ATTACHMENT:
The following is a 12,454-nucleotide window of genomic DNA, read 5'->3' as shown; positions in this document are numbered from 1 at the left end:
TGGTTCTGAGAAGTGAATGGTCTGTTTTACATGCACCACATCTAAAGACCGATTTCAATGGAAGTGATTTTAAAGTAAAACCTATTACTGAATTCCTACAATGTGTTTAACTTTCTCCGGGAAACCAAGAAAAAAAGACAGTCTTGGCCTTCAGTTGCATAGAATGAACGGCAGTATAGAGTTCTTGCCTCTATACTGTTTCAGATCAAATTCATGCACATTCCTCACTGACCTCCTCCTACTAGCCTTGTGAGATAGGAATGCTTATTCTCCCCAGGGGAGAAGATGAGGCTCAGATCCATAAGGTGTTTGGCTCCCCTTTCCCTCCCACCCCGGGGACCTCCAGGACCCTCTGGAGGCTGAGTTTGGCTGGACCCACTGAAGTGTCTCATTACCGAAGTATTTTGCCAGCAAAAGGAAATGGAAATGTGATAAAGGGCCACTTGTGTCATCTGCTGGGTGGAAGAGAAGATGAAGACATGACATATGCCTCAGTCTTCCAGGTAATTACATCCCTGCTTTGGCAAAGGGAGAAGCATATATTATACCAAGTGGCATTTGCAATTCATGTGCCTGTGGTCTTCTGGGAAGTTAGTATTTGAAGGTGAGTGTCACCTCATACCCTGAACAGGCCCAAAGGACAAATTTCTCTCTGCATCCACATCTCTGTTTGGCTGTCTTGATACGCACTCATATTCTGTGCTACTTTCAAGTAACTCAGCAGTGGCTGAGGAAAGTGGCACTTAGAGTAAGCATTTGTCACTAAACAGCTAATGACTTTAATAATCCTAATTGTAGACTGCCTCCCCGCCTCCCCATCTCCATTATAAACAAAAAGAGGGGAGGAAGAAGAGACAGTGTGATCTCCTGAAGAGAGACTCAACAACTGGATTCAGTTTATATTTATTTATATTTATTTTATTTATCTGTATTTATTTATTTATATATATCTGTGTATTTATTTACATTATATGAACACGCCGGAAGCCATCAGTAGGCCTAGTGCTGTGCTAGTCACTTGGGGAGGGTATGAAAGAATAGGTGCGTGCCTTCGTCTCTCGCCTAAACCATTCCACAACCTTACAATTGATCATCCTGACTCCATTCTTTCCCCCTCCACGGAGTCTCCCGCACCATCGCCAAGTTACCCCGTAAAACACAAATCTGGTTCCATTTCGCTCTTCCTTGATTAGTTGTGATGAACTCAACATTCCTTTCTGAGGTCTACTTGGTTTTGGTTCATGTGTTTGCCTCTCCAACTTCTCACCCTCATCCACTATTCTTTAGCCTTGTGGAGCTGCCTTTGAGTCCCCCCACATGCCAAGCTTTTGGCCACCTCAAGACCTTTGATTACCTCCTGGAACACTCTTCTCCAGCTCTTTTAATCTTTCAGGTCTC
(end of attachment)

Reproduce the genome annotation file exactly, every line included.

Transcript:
The following is a 12,454-nucleotide window of genomic DNA, read 5'->3' as shown; positions in this document are numbered from 1 at the left end:
TGGTTCTGAGAAGTGAATGGTCTGTTTTACATGCACCACATCTAAAGACCGATTTCAATGGAAGTGATTTTAAAGTAAAACCTATTACTGAATTCCTACAATGTGTTTAACTTTCTCCGGGAAACCAAGAAAAAAAGACAGTCTTGGCCTTCAGTTGCATAGAATGAACGGCAGTATAGAGTTCTTGCCTCTATACTGTTTCAGATCAAATTCATGCACATTCCTCACTGACCTCCTCCTACTAGCCTTGTGAGATAGGAATGCTTATTCTCCCCAGGGGAGAAGATGAGGCTCAGATCCATAAGGTGTTTGGCTCCCCTTTCCCTCCCACCCCGGGGACCTCCAGGACCCTCTGGAGGCTGAGTTTGGCTGGACCCACTGAAGTGTCTCATTACCGAAGTATTTTGCCAGCAAAAGGAAATGGAAATGTGATAAAGGGCCACTTGTGTCATCTGCTGGGTGGAAGAGAAGATGAAGACATGACATATGCCTCAGTCTTCCAGGTAATTACATCCCTGCTTTGGCAAAGGGAGAAGCATATATTATACCAAGTGGCATTTGCAATTCATGTGCCTGTGGTCTTCTGGGAAGTTAGTATTTGAAGGTGAGTGTCACCTCATACCCTGAACAGGCCCAAAGGACAAATTTCTCTCTGCATCCACATCTCTGTTTGGCTGTCTTGATACGCACTCATATTCTGTGCTACTTTCAAGTAACTCAGCAGTGGCTGAGGAAAGTGGCACTTAGAGTAAGCATTTGTCACTAAACAGCTAATGACTTTAATAATCCTAATTGTAGACTGCCTCCCCGCCTCCCCATCTCCATTATAAACAAAAAGAGGGGAGGAAGAAGAGACAGTGTGATCTCCTGAAGAGAGACTCAACAACTGGATTCAGTTTATATTTATTTATATTTATTTTATTTATCTGTATTTATTTATTTATATATATCTGTGTATTTATTTACATTATATGAACACGCCGGAAGCCATCAGTAGGCCTAGTGCTGTGCTAGTCACTTGGGGAGGGTATGAAAGAATAGGTGCGTGCCTTCGTCTCTCGCCTAAACCATTCCACAACCTTACAATTGATCATCCTGACTCCATTCTTTCCCCCTCCACGGAGTCTCCCGCACCATCGCCAAGTTACCCCGTAAAACACAAATCTGGTTCCATTTCGCTCTTCCTTGATTAGTTGTGATGAACTCAACATTCCTTTCTGAGGTCTACTTGGTTTTGGTTCATGTGTTTGCCTCTCCAACTTCTCACCCTCATCCACTATTCTTTAGCCTTGTGGAGCTGCCTTTGAGTCCCCCCACATGCCAAGCTTTTGGCCACCTCAAGACCTTTGATTACCTCCTGGAACACTCTTCTCCAGCTCTTTTAATCTTTCAGGTCTC